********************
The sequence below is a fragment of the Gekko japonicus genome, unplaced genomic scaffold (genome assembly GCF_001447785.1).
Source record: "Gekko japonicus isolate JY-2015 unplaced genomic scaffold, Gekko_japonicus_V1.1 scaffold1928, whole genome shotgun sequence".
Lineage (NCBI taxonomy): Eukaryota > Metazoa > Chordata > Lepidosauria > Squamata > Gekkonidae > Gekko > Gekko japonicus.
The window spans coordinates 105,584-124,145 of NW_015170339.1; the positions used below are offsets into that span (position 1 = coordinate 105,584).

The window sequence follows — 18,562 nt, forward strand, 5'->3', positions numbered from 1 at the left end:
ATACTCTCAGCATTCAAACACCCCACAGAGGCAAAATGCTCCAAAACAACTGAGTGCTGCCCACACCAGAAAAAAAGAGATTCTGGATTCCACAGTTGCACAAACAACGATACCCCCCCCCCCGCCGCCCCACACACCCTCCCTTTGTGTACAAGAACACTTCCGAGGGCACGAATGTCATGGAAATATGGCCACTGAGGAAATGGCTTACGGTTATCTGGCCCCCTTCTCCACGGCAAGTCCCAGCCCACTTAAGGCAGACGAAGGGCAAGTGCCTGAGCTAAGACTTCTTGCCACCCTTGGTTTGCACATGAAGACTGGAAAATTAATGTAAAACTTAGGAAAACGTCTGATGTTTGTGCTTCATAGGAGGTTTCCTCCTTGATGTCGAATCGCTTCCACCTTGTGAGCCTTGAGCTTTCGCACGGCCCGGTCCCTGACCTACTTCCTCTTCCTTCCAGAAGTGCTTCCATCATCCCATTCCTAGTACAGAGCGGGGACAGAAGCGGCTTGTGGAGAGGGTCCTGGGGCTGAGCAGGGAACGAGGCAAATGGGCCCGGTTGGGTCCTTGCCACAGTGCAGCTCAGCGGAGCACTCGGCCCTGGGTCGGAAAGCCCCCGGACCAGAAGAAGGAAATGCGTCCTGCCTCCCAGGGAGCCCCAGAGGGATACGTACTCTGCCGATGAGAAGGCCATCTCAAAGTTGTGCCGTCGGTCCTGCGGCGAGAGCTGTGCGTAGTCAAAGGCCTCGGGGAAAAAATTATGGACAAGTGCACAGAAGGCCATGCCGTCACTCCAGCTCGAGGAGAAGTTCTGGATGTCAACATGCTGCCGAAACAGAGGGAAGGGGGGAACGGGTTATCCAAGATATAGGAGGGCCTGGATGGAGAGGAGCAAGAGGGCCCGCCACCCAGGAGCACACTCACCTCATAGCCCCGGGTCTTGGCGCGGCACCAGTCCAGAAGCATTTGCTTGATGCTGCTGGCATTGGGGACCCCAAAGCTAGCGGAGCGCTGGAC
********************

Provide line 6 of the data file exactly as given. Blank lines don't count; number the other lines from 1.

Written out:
ATACTCTCAGCATTCAAACACCCCACAGAGGCAAAATGCTCCAAAACAACTGAGTGCTGCCCACACCAGAAAAAAAGAGATTCTGGATTCCACAGTTGCACAAACAACGATACCCCCCCCCCCGCCGCCCCACACACCCTCCCTTTGTGTACAAGAACACTTCCGAGGGCACGAATGTCATGGAAATATGGCCACTGAGGAAATGGCTTACGGTTATCTGGCCCCCTTCTCCACGGCAAGTCCCAGCCCACTTAAGGCAGACGAAGGGCAAGTGCCTGAGCTAAGACTTCTTGCCACCCTTGGTTTGCACATGAAGACTGGAAAATTAATGTAAAACTTAGGAAAACGTCTGATGTTTGTGCTTCATAGGAGGTTTCCTCCTTGATGTCGAATCGCTTCCACCTTGTGAGCCTTGAGCTTTCGCACGGCCCGGTCCCTGACCTACTTCCTCTTCCTTCCAGAAGTGCTTCCATCATCCCATTCCTAGTACAGAGCGGGGACAGAAGCGGCTTGTGGAGAGGGTCCTGGGGCTGAGCAGGGAACGAGGCAAATGGGCCCGGTTGGGTCCTTGCCACAGTGCAGCTCAGCGGAGCACTCGGCCCTGGGTCGGAAAGCCCCCGGACCAGAAGAAGGAAATGCGTCCTGCCTCCCAGGGAGCCCCAGAGGGATACGTACTCTGCCGATGAGAAGGCCATCTCAAAGTTGTGCCGTCGGTCCTGCGGCGAGAGCTGTGCGTAGTCAAAGGCCTCGGGGAAAAAATTATGGACAAGTGCACAGAAGGCCATGCCGTCACTCCAGCTCGAGGAGAAGTTCTGGATGTCAACATGCTGCCGAAACAGAGGGAAGGGGGGAACGGGTTATCCAAGATATAGGAGGGCCTGGATGGAGAGGAGCAAGAGGGCCCGCCACCCAGGAGCACACTCACCTCATAGCCCCGGGTCTTGGCGCGGCACCAGTCCAGAAGCATTTGCTTGATGCTGCTGGCATTGGGGACCCCAAAGCTAGCGGAGCGCTGGAC